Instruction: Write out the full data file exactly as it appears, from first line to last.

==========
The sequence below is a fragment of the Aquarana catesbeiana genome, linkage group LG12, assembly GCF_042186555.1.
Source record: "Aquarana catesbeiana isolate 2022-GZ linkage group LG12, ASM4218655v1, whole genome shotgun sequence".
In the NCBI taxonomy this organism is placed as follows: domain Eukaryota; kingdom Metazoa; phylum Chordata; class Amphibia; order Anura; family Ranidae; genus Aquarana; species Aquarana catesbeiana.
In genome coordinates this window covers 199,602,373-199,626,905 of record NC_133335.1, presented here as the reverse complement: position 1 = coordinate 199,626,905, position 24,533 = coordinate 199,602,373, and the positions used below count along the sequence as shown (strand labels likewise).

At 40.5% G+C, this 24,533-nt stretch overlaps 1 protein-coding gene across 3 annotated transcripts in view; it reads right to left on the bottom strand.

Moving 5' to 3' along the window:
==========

The sequence below is a fragment of the Aquarana catesbeiana genome, linkage group LG12, assembly GCF_042186555.1.
Source record: "Aquarana catesbeiana isolate 2022-GZ linkage group LG12, ASM4218655v1, whole genome shotgun sequence".
In the NCBI taxonomy this organism is placed as follows: domain Eukaryota; kingdom Metazoa; phylum Chordata; class Amphibia; order Anura; family Ranidae; genus Aquarana; species Aquarana catesbeiana.
In genome coordinates this window covers 199,602,373-199,626,905 of record NC_133335.1, presented here as the reverse complement: position 1 = coordinate 199,626,905, position 24,533 = coordinate 199,602,373, and the positions used below count along the sequence as shown (strand labels likewise).

At 40.5% G+C, this 24,533-nt stretch overlaps 1 protein-coding gene across 3 annotated transcripts in view; it reads right to left on the bottom strand.

Moving 5' to 3' along the window: